The NHS crisis is being 'pushed to its limit' according to over 1,500 physicians surveyed by the Royal College of Physicians' (RCP's) in our latest report NHS reality check: Update 2018.
Doctors from across England, Wales and Northern Ireland provided detailed information to the report, with the majority indicating that their situation had become worse in nearly all areas of care over the last year.
Overall, the picture painted by respondees shows doctors struggling against rising demand, the impact of an ageing population with increasingly complex medical needs, and the difficulties of maintaining morale when the NHS is underfunded, underdoctored and overstretched.
The data showed:
- 64% of doctors believe that patient safety has deteriorated over the past year (10% higher than last year)
- 93% experienced staff shortages across the team (9% higher than last year)
- 84% believe that the workforce is demoralised (2% higher than last year)
- 85% cite rising demand for their service over the past year (7% higher than last year)
- 47% cite lower-quality care over the past year (10% higher than last year)
- 80% are worried about the ability of their service to deliver safe patient care in the next 12 months (6% higher than last year)
RCP president Professor Jane Dacre said:
It is extremely worrying and depressing that our doctors have experienced an even worse winter than last year, particularly when so much effort was put into forward planning and cancelling elective procedures to enable us to cope better. We simply cannot go through this again – it is not as if the situation was either new or unexpected.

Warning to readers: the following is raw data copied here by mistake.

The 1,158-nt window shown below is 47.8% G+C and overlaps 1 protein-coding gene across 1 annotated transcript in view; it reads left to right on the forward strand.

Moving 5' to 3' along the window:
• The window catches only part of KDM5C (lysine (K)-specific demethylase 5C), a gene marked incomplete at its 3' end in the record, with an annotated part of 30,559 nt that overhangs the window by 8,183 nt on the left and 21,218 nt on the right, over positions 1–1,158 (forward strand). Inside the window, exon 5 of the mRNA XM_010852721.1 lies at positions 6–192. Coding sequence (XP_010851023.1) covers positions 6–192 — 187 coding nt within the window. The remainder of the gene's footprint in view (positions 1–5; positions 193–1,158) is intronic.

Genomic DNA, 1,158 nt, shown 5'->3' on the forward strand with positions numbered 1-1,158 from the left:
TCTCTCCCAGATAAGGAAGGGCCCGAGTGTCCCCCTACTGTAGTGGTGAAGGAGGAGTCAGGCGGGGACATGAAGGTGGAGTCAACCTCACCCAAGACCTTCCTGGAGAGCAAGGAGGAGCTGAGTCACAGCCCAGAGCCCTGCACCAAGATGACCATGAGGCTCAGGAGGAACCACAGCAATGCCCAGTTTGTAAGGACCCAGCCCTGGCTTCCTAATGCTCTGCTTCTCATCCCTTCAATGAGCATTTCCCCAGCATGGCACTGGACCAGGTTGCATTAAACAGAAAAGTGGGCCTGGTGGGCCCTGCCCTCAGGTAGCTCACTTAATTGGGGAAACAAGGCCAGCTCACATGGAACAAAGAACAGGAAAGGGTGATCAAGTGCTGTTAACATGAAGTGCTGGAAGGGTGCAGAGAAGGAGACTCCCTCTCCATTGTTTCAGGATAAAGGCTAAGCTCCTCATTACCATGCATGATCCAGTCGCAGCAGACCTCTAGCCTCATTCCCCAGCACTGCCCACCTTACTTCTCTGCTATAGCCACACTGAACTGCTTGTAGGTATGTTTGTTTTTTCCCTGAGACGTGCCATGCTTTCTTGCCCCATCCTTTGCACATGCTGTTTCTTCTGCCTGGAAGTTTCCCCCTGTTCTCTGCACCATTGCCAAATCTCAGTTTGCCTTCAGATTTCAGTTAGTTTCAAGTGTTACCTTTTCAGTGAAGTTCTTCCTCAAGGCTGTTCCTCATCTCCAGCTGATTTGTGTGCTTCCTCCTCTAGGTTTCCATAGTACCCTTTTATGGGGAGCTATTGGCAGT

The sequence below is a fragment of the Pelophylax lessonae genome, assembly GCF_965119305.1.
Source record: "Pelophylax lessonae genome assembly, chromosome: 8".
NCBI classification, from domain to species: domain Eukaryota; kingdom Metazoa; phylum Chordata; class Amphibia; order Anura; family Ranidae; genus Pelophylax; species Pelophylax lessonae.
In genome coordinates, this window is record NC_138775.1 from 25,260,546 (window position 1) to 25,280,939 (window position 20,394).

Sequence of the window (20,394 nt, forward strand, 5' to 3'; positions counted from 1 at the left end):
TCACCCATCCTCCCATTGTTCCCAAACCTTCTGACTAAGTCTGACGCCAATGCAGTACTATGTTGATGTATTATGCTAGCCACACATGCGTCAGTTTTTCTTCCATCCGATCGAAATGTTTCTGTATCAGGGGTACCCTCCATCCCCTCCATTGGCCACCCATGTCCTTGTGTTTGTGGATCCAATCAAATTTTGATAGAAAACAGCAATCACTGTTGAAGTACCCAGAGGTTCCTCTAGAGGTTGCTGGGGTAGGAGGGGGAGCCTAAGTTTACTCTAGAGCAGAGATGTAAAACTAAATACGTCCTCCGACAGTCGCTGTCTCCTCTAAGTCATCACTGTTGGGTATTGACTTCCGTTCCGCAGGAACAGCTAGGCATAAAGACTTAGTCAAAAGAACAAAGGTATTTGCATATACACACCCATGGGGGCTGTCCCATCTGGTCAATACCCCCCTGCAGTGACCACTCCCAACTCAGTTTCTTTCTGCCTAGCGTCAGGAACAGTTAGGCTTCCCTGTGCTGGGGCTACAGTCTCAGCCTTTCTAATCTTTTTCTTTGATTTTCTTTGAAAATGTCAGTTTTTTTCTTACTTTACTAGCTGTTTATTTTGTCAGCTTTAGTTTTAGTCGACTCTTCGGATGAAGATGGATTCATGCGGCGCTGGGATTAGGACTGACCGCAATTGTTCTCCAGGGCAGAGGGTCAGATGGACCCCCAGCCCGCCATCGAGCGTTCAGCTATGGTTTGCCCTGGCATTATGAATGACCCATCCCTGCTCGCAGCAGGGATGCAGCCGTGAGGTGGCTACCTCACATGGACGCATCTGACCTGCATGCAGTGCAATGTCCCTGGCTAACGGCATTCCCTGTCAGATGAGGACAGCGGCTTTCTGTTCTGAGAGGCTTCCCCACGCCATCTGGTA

As the NHS reaches 70, our patients deserve better – somehow, we need to move faster towards a better resourced, adequately staffed NHS during 2018, or it will happen again.
Using the statistical and oral data, the RCP made three recommendations for fixing the ongoing crisis, which included making the UK more accessible and attractive to doctors from other countries, bring NHS organisations, royal colleges, professions, trade unions, regulators, higher education institutions and think tanks together to work to make sure the NHS has the workforce and resources it needs, and match funding for health and social care must with growing patient need while investing more in public health initiatives that reduce that need.